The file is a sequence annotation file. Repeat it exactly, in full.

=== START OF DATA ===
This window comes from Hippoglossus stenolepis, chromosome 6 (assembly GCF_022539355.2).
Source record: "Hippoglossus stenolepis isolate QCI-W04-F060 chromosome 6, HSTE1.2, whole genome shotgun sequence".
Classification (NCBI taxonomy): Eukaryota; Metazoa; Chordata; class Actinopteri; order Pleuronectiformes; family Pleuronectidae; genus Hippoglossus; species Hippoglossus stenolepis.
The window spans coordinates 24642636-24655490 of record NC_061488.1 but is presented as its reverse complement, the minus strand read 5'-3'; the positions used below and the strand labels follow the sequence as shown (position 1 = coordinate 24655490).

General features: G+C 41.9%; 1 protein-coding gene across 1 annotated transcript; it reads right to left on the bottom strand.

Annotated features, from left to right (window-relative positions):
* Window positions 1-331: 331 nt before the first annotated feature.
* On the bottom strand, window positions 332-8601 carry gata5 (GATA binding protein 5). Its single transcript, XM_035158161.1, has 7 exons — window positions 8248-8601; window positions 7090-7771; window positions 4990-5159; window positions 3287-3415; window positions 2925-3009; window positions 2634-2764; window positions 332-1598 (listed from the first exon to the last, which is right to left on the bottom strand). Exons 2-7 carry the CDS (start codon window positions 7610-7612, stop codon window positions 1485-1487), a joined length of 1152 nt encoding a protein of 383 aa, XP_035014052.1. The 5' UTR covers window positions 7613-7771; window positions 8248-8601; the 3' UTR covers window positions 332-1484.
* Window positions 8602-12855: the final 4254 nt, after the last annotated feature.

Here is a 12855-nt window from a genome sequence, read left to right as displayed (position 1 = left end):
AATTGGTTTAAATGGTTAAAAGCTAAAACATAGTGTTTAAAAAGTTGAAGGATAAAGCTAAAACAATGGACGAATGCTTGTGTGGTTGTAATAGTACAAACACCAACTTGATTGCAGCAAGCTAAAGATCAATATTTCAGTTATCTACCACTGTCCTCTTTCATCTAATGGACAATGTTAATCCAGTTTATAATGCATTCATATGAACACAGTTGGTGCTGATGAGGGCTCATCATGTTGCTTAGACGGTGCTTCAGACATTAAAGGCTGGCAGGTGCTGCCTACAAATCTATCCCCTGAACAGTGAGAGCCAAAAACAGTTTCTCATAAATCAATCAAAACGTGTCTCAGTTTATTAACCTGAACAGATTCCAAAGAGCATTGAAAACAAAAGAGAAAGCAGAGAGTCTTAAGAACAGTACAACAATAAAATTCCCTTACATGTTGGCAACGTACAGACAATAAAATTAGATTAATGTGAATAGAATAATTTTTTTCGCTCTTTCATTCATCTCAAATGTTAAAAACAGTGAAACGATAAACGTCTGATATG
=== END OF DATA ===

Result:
This window comes from Hippoglossus stenolepis, chromosome 6 (assembly GCF_022539355.2).
Source record: "Hippoglossus stenolepis isolate QCI-W04-F060 chromosome 6, HSTE1.2, whole genome shotgun sequence".
Classification (NCBI taxonomy): Eukaryota; Metazoa; Chordata; class Actinopteri; order Pleuronectiformes; family Pleuronectidae; genus Hippoglossus; species Hippoglossus stenolepis.
The window spans coordinates 24642636-24655490 of record NC_061488.1 but is presented as its reverse complement, the minus strand read 5'-3'; the positions used below and the strand labels follow the sequence as shown (position 1 = coordinate 24655490).

General features: G+C 41.9%; 1 protein-coding gene across 1 annotated transcript; it reads right to left on the bottom strand.

Annotated features, from left to right (window-relative positions):
* Window positions 1-331: 331 nt before the first annotated feature.
* On the bottom strand, window positions 332-8601 carry gata5 (GATA binding protein 5). Its single transcript, XM_035158161.1, has 7 exons — window positions 8248-8601; window positions 7090-7771; window positions 4990-5159; window positions 3287-3415; window positions 2925-3009; window positions 2634-2764; window positions 332-1598 (listed from the first exon to the last, which is right to left on the bottom strand). Exons 2-7 carry the CDS (start codon window positions 7610-7612, stop codon window positions 1485-1487), a joined length of 1152 nt encoding a protein of 383 aa, XP_035014052.1. The 5' UTR covers window positions 7613-7771; window positions 8248-8601; the 3' UTR covers window positions 332-1484.
* Window positions 8602-12855: the final 4254 nt, after the last annotated feature.

Here is a 12855-nt window from a genome sequence, read left to right as displayed (position 1 = left end):
AATTGGTTTAAATGGTTAAAAGCTAAAACATAGTGTTTAAAAAGTTGAAGGATAAAGCTAAAACAATGGACGAATGCTTGTGTGGTTGTAATAGTACAAACACCAACTTGATTGCAGCAAGCTAAAGATCAATATTTCAGTTATCTACCACTGTCCTCTTTCATCTAATGGACAATGTTAATCCAGTTTATAATGCATTCATATGAACACAGTTGGTGCTGATGAGGGCTCATCATGTTGCTTAGACGGTGCTTCAGACATTAAAGGCTGGCAGGTGCTGCCTACAAATCTATCCCCTGAACAGTGAGAGCCAAAAACAGTTTCTCATAAATCAATCAAAACGTGTCTCAGTTTATTAACCTGAACAGATTCCAAAGAGCATTGAAAACAAAAGAGAAAGCAGAGAGTCTTAAGAACAGTACAACAATAAAATTCCCTTACATGTTGGCAACGTACAGACAATAAAATTAGATTAATGTGAATAGAATAATTTTTTTCGCTCTTTCATTCATCTCAAATGTTAAAAACAGTGAAACGATAAACGTCTGATATG